Picturesque Rollouts: Marketing Online Learning Contents and Learning Sequences

Picturesque Rollouts: Marketing Online Learning Contents and Learning Sequences

DOI: 10.4018/978-1-7998-3946-0.ch008
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Abstract

The rollout of a new learning sequence, whether for formal or nonformal or informal learning, requires that members of the general public find the (promise of the) learning appealing and useful. The public messaging has to capture attention, represent the actual learning contents, be memorable, and motivate targeted individuals and learning groups to action. This chapter focuses on visual-based marketing for learning content rollouts and targeted outreach. Given the tight budgets for instructional designs, this marketing rollout will be based on “guerrilla (shoestring) marketing” techniques (for marketing, for advertising, and for branding).
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Introduction

This will explore the following questions:

  • When sharing messaging about the new learning to the broad public and targeted publics and private groups, what are ways to differentiate the learning contents from competitor works (using visuals, still and moving)? What are the best ways to communicate the competitive advantages in using these resources as compared to others?

    • o

      What are the optimal ways to tailor the messaging to the respective audiences—strategically and tactically?

    • o

      What spokespeople should be used, if desired?

    • o

      What are the technologies that are optimal for disseminating particular messages?

    • o

      What are the most effective sequences for the rollout? In terms of continuing messaging, what should these be, and how should these be conveyed? What modalities should be used?

    • o

      How can frugality be considered in every aspect, for the “guerrilla” and “shoestring” marketing?

Figure 1.

A Word Cloud of Chapter 8­

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Once the designed learning has been developed, tested, and revised, it may be ready for rollout—whether to a limited audience(s) or a broadly public one(s) (or both, or some combination). Chapter 8 focuses on publicity rollouts and outreaches to targeted publics. (Figure 2)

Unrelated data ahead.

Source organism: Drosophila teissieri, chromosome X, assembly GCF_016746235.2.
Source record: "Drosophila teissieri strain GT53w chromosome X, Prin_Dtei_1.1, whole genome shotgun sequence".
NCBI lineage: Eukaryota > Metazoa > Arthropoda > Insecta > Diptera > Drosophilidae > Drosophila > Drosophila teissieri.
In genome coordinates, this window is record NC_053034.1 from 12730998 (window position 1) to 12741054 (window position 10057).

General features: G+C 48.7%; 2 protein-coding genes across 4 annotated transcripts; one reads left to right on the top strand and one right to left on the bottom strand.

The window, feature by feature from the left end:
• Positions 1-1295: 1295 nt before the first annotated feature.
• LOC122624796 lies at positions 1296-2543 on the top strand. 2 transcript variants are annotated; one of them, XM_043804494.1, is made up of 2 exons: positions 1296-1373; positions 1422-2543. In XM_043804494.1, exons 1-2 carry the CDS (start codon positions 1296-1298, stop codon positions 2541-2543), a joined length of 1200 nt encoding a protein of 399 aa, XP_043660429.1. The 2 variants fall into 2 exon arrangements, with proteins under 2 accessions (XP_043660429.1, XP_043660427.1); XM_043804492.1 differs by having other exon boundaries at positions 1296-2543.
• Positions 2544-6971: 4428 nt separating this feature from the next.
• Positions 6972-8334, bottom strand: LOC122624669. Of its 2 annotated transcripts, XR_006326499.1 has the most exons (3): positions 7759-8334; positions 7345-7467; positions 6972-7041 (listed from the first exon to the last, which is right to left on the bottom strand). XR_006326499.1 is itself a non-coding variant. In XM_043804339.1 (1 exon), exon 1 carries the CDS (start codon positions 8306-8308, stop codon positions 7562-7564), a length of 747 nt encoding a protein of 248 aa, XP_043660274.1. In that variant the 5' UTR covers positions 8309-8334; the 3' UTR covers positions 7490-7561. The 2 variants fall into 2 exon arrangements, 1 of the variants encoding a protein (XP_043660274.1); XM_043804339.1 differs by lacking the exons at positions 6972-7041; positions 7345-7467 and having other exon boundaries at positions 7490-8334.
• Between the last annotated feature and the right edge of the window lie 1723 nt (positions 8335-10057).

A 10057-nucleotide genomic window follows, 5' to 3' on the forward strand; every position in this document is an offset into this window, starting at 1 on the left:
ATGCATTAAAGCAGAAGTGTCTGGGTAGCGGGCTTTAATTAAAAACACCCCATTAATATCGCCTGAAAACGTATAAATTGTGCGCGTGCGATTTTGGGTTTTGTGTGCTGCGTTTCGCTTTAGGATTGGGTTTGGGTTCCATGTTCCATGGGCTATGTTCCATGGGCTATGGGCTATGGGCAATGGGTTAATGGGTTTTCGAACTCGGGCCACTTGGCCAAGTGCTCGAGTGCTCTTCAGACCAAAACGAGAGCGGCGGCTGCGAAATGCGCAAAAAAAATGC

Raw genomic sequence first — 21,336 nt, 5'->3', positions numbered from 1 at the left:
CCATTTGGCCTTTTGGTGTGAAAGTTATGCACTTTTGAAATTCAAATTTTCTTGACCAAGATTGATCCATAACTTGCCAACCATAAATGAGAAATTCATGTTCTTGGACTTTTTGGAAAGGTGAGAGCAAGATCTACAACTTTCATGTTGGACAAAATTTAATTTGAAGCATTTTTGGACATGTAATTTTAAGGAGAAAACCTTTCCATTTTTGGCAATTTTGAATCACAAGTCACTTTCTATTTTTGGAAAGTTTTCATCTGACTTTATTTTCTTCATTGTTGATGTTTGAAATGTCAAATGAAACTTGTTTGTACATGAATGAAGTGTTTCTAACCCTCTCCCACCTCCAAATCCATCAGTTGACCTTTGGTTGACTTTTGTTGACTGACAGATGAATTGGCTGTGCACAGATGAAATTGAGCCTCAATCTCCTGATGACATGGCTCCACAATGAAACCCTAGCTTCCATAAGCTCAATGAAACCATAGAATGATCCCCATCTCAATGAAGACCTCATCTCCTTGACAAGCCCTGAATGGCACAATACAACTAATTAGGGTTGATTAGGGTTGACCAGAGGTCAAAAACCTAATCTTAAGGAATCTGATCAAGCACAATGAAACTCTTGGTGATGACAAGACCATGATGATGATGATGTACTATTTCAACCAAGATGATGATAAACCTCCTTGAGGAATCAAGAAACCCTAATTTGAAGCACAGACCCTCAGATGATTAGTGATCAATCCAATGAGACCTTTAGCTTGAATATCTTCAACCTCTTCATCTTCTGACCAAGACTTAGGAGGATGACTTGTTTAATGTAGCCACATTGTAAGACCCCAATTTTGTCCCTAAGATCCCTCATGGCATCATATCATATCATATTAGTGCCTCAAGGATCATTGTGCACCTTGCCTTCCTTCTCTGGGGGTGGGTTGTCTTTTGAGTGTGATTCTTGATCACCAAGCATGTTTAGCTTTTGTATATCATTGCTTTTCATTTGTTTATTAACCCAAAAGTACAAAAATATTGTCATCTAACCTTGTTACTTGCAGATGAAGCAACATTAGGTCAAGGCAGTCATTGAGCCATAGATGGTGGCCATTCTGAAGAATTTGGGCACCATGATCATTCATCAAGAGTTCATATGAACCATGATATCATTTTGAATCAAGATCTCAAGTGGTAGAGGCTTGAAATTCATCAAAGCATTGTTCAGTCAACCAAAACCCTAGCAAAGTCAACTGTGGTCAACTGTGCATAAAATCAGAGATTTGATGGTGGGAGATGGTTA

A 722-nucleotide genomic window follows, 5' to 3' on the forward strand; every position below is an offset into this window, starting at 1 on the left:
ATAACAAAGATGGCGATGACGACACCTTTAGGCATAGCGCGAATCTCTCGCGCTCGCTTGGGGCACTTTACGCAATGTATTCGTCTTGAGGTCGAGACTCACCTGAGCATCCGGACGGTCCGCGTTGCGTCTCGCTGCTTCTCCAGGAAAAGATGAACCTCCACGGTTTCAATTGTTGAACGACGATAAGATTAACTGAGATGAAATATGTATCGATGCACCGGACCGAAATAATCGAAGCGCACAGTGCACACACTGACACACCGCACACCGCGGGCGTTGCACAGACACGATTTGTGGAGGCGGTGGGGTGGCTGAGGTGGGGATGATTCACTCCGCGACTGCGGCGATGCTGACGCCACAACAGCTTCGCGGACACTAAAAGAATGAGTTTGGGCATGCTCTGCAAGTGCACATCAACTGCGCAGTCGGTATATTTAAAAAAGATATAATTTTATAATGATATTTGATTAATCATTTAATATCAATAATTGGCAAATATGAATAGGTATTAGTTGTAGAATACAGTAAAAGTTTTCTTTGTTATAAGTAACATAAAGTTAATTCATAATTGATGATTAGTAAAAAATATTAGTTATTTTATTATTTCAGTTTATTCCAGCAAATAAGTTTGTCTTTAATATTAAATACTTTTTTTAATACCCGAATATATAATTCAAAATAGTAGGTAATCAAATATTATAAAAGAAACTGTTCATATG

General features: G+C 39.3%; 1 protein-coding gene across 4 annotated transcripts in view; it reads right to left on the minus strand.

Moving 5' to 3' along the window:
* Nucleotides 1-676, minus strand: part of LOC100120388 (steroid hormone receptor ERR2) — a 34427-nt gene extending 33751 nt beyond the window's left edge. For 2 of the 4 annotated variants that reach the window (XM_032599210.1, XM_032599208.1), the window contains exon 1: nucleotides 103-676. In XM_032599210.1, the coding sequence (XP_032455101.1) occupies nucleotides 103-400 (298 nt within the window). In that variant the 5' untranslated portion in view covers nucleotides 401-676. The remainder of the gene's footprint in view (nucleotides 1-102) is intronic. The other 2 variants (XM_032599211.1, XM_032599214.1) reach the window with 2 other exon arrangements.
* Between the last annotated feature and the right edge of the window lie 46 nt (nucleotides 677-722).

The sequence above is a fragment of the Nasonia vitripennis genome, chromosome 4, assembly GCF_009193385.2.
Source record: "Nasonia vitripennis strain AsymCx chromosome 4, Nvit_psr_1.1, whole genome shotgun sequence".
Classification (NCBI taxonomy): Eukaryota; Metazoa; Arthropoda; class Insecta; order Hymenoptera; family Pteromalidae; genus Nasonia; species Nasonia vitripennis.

Figure 2.

Topic Sequence in Visual Approaches to Instructional Design, Development, and Deployment

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“Marketing” generally involves research about how to reach particular populations with messages about an organization, a brand, products, and services. “Advertising” focuses on strategically communicating about a product or service to target audiences, in order to encourage their use. A simple way to think of the two is that advertising is a part of marketing. Where advertising is “practice,” marketing is “applied research and practice.” “Branding” may also be part of marketing: here, a distinctive logo and / or tagline may be used to differentiate an organization from others in the same “vertical” or sector. Ideally, a brand should represent quality in the world, as well as other dimensions.

In the open-shared learning space, because of tight (and sometimes non-existent) budgets, most approaches will involve so-called “guerrilla marketing,” or creative approaches for low-cost marketing. (This approach is also called “shoestring marketing” in this chapter.) Common strategies in “guerrilla marketing” involve efforts to create viral social media campaigns (to let electronic word-of-mouth publicize the products and services), using freeware, creating strategic alliances with others, and other efforts. On rare occasions, paid channels may be harnessed to publicize particular contents. One author explains:

Guerrilla advertising differs from traditional advertising in that it is creative and allows for maximum turnover while spending the least amount of money since it is able to benefit from innovative strategies and promotional tactics. Guerrilla marketing employs various techniques which keep costs at a minimum, and it is utilized for companies that have a say about their products…Guerrilla marketing is utilized not only by institutional firms but also by local and small businesses, and these low-cost advertising tactics allow them to compete with larger firms. Guerrilla forms of marketing offer businesses various opportunities to boost sales figures through the use of unusual strategies. (Bigat, 2012, p. 1022)

Key Terms in this Chapter

Platform: A technological system that works with interrelated parts.

Press Release: A formal factual statement released to traditional mass media and other media outlets to share information (in order to spark further media-based research and media coverage).

Marketing: The conduct of market research and advertising to publicize a business as well as goods and services.

Publicity: Widespread public attention.

Content Sharing: The release of (digital) contents for use by a broad public.

Rollout: A public unveiling of a new product or service.

Advertising: Targeted messaging to sell a product or service to a target market (or audience).

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